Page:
Convener: Professor David Doyle
Speaker: Victor Araújo (University of Zurich)
Political theorists and enthusiasts of basic income programs advocate that receiving an unconditional, periodic, and nonwithdrawable cash payment can encourage voter turnout by freeing citizens' time, energy, and cognitive bandwidth. This paper provides the first quantitative assessment of this argument by studying Renda Básica de Cidadania (RBC) -- currently the largest basic income program in Latin America. RBC pays a monthly transfer equivalent to 15% (R$170 approx. US$35) of the national minimum wage to 42,000 (25%) of individuals living in Maricá, Brazil. Estimates from a difference-in-differences design show a substantive increase in voter turnout after the adoption of the basic income. Besides turnout, the RBC is also associated with a reduction of invalid votes -- which tends to signal voters' lack of information about candidates or their dissatisfaction with the candidate pool. These effects appear in local and general elections and are robust across different models.
The full (working paper) can be found here.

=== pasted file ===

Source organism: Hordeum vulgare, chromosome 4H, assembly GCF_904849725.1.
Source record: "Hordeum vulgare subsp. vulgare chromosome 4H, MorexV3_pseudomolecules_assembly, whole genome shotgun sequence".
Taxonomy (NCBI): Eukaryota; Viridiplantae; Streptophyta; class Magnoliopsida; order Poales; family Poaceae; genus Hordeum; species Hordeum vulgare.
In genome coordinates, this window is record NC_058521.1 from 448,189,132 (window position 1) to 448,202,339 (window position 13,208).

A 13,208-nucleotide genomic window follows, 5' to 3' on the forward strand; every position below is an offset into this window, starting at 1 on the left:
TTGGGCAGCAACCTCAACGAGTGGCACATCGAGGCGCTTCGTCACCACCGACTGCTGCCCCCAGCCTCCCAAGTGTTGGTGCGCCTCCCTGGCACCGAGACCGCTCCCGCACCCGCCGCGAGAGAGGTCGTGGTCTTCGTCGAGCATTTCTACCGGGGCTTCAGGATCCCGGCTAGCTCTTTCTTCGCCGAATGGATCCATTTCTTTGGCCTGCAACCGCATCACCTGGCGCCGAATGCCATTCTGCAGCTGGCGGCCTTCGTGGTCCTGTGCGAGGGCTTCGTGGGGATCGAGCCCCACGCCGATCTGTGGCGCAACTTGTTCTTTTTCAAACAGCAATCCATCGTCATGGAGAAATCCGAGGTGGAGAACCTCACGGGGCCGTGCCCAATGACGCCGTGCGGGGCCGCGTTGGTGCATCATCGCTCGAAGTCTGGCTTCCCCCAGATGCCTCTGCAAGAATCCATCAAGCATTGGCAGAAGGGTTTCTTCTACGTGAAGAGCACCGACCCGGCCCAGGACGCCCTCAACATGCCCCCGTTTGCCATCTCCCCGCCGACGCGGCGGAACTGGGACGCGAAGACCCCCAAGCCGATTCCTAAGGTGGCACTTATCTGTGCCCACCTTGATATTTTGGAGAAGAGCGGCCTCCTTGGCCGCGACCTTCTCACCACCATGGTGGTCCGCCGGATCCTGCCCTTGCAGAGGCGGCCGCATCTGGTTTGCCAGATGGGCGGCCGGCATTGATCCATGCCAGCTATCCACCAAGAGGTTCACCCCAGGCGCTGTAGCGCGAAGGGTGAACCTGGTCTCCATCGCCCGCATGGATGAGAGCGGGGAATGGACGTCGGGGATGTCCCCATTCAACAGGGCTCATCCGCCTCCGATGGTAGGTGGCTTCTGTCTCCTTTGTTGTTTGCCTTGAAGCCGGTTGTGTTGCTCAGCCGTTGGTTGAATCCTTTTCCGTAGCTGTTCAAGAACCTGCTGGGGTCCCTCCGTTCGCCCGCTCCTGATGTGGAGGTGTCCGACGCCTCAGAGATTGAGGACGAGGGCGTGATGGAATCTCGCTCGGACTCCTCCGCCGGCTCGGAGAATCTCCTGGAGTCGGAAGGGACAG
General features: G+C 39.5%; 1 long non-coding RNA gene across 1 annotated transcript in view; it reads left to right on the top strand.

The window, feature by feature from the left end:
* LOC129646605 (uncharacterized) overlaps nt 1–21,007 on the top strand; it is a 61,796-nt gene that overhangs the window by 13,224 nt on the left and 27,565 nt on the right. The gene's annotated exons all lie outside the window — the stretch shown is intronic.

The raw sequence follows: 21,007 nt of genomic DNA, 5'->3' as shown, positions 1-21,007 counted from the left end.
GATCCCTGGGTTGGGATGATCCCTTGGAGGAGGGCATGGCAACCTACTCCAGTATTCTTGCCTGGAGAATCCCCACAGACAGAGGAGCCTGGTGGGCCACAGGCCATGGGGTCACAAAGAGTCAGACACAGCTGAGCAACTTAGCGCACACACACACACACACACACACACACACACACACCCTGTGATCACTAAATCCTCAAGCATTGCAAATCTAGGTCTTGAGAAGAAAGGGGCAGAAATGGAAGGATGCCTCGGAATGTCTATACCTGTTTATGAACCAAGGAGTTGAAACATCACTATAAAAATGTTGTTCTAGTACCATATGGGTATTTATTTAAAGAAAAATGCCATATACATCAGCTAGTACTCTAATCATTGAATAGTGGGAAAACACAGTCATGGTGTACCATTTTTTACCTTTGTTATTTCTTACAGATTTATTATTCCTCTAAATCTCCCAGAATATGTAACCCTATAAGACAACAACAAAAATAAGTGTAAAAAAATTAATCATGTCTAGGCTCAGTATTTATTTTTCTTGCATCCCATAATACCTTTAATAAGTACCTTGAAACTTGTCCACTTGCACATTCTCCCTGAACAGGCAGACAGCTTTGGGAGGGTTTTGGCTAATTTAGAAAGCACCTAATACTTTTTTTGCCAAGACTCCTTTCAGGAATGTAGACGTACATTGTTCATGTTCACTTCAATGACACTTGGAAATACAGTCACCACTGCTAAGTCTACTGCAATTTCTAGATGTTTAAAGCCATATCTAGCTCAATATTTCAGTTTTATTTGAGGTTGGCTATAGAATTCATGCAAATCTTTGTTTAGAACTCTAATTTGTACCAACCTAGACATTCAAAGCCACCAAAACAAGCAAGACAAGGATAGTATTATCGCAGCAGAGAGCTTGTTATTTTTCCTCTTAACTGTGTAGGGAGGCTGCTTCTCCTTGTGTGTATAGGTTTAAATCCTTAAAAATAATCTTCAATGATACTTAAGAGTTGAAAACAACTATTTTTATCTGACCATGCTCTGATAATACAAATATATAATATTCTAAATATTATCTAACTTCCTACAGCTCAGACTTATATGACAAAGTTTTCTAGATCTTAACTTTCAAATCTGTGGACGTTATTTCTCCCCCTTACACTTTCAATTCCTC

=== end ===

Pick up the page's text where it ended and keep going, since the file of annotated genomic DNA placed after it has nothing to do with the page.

Victor Araújo is a Postdoctoral Researcher in the Institute for Political Science (IPZ) at the University of Zurich (UZH). His primary research agenda draws on experimental and quasi-experimental designs to identify the impact of social policies on electoral participation and political engagement. Victor’s research has been published or forthcoming at Comparative Political Studies, British Journal of Political Science, Research & Politics, Latin American Research Review, and Brazilian Political Science Review. In 2019, Victor completed a Ph.D. in political science from the University of Sāo Paulo (USP). This degree, funded by the Research Fund of the State of São Paulo (FAPESP), was awarded the national prize for the best dissertation in International Relations and Political Science by the Ministry of Education (CAPES) and received an honorable mention for the prize for the best dissertation by the Brazilian National Association of the Social Sciences (ANPOCS). He is currently a candidate for a second Ph.D. in political economy and development at the UZH (expected July 2022).